The power of sport to empower women
“Sport breaks down barriers and challenges gender norms,” said Ruggiero. “Sport develops skills in management, negotiation and decision-making that empower women and girls to become leaders in the workplace, in the home and in all areas of community life. A survey of executive women found that 80 per cent played sports in their youth; 69 per cent said sport contributed to their professional success.”
She added: “The leadership talent of retired elite women athletes, with their inherent confidence, high standards, self-discipline and ability to overcome obstacles, has tremendous value for businesses, governments and non-governmental organisations.” Ruggiero also underlined the qualities of sport in building confidence, stating: “Sport builds self-esteem and helps women take control over their lives. It gives adolescent girls a sense of ownership and respect for their bodies.”
Alluding to the Olympic Games, Ruggiero said: “[They] play an important role in challenging gender stereotypes by providing a global platform for talented women athletes. Women have participated in the Olympic Games since 1900, often in defiance of gender norms. Some returned home as sports heroes.” However, the Olympian highlighted that the “IOC’s effort to use sport to promote gender equality and social development is not limited to the Olympic Games. It is a year-round global endeavour, often in conjunction with UN agencies and programmes.”
Read the full speech here
The importance of partnership
With just one year to go until the deadline set for the implementation of the United Nations (UN) Millennium Development Goals (MDG), the 58th Session of the Commission on the Status of Women is an important occasion to focus on shortages of the current MDGs in order to create new opportunities for the future; and to exchange views on the best ways to catalyse activities and resources in the post-2015 period in order to achieve gender equality in a more sustainable way.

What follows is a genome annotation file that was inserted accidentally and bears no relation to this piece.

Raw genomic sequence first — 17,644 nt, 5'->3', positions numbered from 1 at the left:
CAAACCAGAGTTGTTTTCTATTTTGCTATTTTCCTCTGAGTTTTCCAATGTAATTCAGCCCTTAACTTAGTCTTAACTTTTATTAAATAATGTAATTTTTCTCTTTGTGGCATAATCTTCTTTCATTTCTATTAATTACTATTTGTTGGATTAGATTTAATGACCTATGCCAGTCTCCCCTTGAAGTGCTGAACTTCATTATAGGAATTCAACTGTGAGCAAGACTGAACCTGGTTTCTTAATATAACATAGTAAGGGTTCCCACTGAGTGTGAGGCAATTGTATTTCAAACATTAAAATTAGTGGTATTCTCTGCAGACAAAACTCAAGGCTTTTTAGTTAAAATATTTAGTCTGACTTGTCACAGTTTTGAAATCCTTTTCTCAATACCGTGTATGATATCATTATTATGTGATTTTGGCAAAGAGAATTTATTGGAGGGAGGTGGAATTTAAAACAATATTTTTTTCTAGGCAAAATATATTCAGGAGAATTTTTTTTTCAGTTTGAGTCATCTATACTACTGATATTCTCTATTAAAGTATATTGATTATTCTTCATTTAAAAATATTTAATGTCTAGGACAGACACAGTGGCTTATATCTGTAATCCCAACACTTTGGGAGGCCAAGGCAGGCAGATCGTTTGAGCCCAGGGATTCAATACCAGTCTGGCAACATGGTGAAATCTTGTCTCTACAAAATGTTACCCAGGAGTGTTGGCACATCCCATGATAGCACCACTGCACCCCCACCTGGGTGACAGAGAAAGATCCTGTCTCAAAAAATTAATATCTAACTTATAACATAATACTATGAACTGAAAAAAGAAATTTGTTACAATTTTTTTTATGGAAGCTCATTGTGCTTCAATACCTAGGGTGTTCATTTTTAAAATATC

Represented at the Session by Chairwomen of the IOC’s Women and Sport Commission and IOC Executive Board member, Anita DeFrantz; President of the Jamaican Olympic Association and member of the IOC Women and Sport Commission, Mike Fennell; and Angela Ruggiero, this event was also an opportunity for the IOC to demonstrate its commitment to achieving the MDGs, and particularly its efforts in promoting equal opportunities and women’s participation in all levels of the sporting world.
The IOC, which was granted UN Observer status in 2009, has developed a strong partnership with UN Women – the United Nations entity for gender equality and the empowerment of women – to ensure that girls and women engage in physical activities and sport throughout their lives, as well as with the other UN agencies in the fields of youth, peace-building, health, education, environmental sustainability and combating HIV/AIDS to mention but a few. In close cooperation with its partners in the Olympic Movement – International Federations, National Olympic Committees and Olympic Games Organising Committees – the IOC is more than ever committed to using sport to promote the UN MDGs across the world for and beyond 2015.
Learn more about the IOC’s activities and engagement to the MDGs
Learn more about the UN Office on Sport for Development and Peace and the activities of other UN entities in this field